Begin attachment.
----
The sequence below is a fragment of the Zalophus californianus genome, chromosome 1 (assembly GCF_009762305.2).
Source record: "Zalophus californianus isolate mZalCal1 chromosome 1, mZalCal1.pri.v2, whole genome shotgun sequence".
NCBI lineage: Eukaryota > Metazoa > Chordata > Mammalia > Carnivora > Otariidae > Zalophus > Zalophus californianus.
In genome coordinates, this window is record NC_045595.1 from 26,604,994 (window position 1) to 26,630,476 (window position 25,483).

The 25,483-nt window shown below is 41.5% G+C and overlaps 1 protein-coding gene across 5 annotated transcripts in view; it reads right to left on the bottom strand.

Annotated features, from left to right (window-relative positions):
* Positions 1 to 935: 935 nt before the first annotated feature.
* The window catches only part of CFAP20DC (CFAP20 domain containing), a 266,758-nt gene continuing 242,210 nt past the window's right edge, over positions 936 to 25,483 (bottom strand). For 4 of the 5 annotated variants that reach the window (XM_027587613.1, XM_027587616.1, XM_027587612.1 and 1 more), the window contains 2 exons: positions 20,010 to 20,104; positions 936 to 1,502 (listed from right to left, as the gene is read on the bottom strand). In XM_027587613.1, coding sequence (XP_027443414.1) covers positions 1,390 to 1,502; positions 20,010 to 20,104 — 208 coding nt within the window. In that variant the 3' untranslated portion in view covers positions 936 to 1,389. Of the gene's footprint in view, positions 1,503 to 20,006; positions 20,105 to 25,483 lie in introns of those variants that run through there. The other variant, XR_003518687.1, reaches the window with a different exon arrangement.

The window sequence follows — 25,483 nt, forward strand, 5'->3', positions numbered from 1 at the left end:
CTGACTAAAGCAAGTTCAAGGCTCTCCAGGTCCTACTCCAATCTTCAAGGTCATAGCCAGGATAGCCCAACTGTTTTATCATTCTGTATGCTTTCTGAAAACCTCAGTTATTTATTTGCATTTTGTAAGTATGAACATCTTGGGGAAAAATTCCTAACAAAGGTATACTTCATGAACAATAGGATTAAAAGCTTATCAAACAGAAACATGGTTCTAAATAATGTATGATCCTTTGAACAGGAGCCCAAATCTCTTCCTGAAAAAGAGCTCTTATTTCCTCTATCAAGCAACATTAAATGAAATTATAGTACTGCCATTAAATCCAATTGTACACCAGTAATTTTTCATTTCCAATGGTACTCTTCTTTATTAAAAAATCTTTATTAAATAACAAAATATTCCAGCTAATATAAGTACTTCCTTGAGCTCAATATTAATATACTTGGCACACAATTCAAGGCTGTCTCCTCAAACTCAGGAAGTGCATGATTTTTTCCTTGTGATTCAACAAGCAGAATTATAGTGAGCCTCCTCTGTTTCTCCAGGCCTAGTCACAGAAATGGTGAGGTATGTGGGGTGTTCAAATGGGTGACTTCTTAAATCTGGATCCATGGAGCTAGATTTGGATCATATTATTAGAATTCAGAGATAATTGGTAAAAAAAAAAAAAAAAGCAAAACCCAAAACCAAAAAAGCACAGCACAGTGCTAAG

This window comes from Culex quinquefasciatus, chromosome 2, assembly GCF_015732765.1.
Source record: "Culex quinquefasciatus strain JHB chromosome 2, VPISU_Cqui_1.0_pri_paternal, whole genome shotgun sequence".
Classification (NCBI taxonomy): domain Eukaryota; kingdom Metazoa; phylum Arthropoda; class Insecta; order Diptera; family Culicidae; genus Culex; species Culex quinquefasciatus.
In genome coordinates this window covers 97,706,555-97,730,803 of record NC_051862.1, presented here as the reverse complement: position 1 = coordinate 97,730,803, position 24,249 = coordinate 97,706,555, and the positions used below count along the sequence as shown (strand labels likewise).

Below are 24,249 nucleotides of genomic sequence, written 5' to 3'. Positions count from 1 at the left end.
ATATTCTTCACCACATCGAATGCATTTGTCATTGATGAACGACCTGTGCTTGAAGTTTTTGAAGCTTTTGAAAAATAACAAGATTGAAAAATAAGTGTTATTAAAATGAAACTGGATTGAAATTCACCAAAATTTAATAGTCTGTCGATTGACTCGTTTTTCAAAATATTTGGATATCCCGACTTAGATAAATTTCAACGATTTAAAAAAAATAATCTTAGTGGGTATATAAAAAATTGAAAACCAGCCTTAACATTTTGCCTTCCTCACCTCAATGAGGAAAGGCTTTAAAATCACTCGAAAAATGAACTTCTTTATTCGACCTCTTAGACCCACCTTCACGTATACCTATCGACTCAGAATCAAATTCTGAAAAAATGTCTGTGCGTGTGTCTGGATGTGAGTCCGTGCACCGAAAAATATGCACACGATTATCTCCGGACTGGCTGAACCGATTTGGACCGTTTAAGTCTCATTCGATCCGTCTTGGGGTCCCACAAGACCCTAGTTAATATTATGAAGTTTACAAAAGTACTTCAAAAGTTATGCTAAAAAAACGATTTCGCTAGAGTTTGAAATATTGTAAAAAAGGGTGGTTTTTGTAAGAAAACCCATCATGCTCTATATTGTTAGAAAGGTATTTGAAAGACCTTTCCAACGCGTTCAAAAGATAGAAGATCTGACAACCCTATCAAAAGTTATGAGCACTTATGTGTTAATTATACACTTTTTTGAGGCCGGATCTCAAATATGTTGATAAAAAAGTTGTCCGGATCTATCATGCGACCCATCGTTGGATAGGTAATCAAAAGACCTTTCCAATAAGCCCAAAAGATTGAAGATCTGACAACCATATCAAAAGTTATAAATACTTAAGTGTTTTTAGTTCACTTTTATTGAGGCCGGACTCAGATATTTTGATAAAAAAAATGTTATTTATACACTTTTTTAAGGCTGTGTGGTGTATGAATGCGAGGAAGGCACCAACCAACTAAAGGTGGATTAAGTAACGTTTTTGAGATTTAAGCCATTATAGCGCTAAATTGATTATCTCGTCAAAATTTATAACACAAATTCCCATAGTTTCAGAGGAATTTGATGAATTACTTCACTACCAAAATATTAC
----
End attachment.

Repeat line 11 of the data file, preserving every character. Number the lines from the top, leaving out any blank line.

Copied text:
This window comes from Culex quinquefasciatus, chromosome 2, assembly GCF_015732765.1.